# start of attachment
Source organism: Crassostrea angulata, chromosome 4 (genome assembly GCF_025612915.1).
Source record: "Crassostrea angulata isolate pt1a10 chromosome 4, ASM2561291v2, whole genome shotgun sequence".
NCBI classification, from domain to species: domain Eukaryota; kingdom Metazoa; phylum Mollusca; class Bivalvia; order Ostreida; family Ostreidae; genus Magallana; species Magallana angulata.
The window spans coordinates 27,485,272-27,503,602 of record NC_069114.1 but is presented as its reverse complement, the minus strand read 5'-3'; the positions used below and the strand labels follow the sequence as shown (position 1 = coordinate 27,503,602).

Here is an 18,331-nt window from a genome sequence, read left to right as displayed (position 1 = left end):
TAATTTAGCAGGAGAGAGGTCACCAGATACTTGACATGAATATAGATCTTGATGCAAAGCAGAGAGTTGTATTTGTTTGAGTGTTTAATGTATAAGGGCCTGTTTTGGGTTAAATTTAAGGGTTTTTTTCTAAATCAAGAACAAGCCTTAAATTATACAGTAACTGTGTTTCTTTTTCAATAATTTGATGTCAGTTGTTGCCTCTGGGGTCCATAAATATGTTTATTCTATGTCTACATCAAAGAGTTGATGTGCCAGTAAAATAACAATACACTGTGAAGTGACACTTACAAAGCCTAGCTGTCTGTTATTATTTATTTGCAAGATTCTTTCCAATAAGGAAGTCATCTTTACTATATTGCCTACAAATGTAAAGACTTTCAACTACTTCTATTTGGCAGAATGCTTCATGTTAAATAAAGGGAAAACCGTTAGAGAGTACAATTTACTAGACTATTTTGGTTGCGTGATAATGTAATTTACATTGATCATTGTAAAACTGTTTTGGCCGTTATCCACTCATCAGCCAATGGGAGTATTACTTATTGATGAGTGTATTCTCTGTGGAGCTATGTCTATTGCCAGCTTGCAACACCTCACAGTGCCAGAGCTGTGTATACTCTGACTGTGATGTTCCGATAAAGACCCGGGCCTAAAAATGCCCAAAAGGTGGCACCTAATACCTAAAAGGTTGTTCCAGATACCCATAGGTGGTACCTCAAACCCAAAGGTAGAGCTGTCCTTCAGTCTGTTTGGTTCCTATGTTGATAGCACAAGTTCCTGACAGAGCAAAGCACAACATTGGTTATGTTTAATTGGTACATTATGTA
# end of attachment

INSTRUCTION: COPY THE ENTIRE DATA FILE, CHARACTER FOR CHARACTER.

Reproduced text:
Source organism: Crassostrea angulata, chromosome 4 (genome assembly GCF_025612915.1).
Source record: "Crassostrea angulata isolate pt1a10 chromosome 4, ASM2561291v2, whole genome shotgun sequence".
NCBI classification, from domain to species: domain Eukaryota; kingdom Metazoa; phylum Mollusca; class Bivalvia; order Ostreida; family Ostreidae; genus Magallana; species Magallana angulata.
The window spans coordinates 27,485,272-27,503,602 of record NC_069114.1 but is presented as its reverse complement, the minus strand read 5'-3'; the positions used below and the strand labels follow the sequence as shown (position 1 = coordinate 27,503,602).

Here is an 18,331-nt window from a genome sequence, read left to right as displayed (position 1 = left end):
TAATTTAGCAGGAGAGAGGTCACCAGATACTTGACATGAATATAGATCTTGATGCAAAGCAGAGAGTTGTATTTGTTTGAGTGTTTAATGTATAAGGGCCTGTTTTGGGTTAAATTTAAGGGTTTTTTTCTAAATCAAGAACAAGCCTTAAATTATACAGTAACTGTGTTTCTTTTTCAATAATTTGATGTCAGTTGTTGCCTCTGGGGTCCATAAATATGTTTATTCTATGTCTACATCAAAGAGTTGATGTGCCAGTAAAATAACAATACACTGTGAAGTGACACTTACAAAGCCTAGCTGTCTGTTATTATTTATTTGCAAGATTCTTTCCAATAAGGAAGTCATCTTTACTATATTGCCTACAAATGTAAAGACTTTCAACTACTTCTATTTGGCAGAATGCTTCATGTTAAATAAAGGGAAAACCGTTAGAGAGTACAATTTACTAGACTATTTTGGTTGCGTGATAATGTAATTTACATTGATCATTGTAAAACTGTTTTGGCCGTTATCCACTCATCAGCCAATGGGAGTATTACTTATTGATGAGTGTATTCTCTGTGGAGCTATGTCTATTGCCAGCTTGCAACACCTCACAGTGCCAGAGCTGTGTATACTCTGACTGTGATGTTCCGATAAAGACCCGGGCCTAAAAATGCCCAAAAGGTGGCACCTAATACCTAAAAGGTTGTTCCAGATACCCATAGGTGGTACCTCAAACCCAAAGGTAGAGCTGTCCTTCAGTCTGTTTGGTTCCTATGTTGATAGCACAAGTTCCTGACAGAGCAAAGCACAACATTGGTTATGTTTAATTGGTACATTATGTA